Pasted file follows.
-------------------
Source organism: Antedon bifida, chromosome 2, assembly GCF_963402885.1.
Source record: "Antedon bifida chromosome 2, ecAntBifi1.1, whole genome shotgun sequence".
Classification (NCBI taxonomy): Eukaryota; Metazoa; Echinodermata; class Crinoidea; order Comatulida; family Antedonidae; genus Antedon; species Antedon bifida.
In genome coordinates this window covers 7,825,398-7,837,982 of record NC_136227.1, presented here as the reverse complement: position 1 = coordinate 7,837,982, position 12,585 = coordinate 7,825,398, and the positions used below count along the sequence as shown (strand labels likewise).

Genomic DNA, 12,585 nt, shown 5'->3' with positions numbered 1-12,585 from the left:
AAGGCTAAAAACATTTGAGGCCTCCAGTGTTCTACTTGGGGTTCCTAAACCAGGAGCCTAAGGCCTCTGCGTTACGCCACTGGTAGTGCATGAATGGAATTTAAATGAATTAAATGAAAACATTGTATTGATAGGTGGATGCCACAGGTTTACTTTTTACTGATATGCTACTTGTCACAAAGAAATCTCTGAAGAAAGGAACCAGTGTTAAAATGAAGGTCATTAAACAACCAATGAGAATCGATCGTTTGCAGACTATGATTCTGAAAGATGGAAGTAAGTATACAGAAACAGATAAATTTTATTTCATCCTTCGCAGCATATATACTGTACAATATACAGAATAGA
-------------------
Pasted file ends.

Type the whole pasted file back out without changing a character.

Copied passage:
Source organism: Antedon bifida, chromosome 2, assembly GCF_963402885.1.
Source record: "Antedon bifida chromosome 2, ecAntBifi1.1, whole genome shotgun sequence".
Classification (NCBI taxonomy): Eukaryota; Metazoa; Echinodermata; class Crinoidea; order Comatulida; family Antedonidae; genus Antedon; species Antedon bifida.
In genome coordinates this window covers 7,825,398-7,837,982 of record NC_136227.1, presented here as the reverse complement: position 1 = coordinate 7,837,982, position 12,585 = coordinate 7,825,398, and the positions used below count along the sequence as shown (strand labels likewise).

Genomic DNA, 12,585 nt, shown 5'->3' with positions numbered 1-12,585 from the left:
AAGGCTAAAAACATTTGAGGCCTCCAGTGTTCTACTTGGGGTTCCTAAACCAGGAGCCTAAGGCCTCTGCGTTACGCCACTGGTAGTGCATGAATGGAATTTAAATGAATTAAATGAAAACATTGTATTGATAGGTGGATGCCACAGGTTTACTTTTTACTGATATGCTACTTGTCACAAAGAAATCTCTGAAGAAAGGAACCAGTGTTAAAATGAAGGTCATTAAACAACCAATGAGAATCGATCGTTTGCAGACTATGATTCTGAAAGATGGAAGTAAGTATACAGAAACAGATAAATTTTATTTCATCCTTCGCAGCATATATACTGTACAATATACAGAATAGA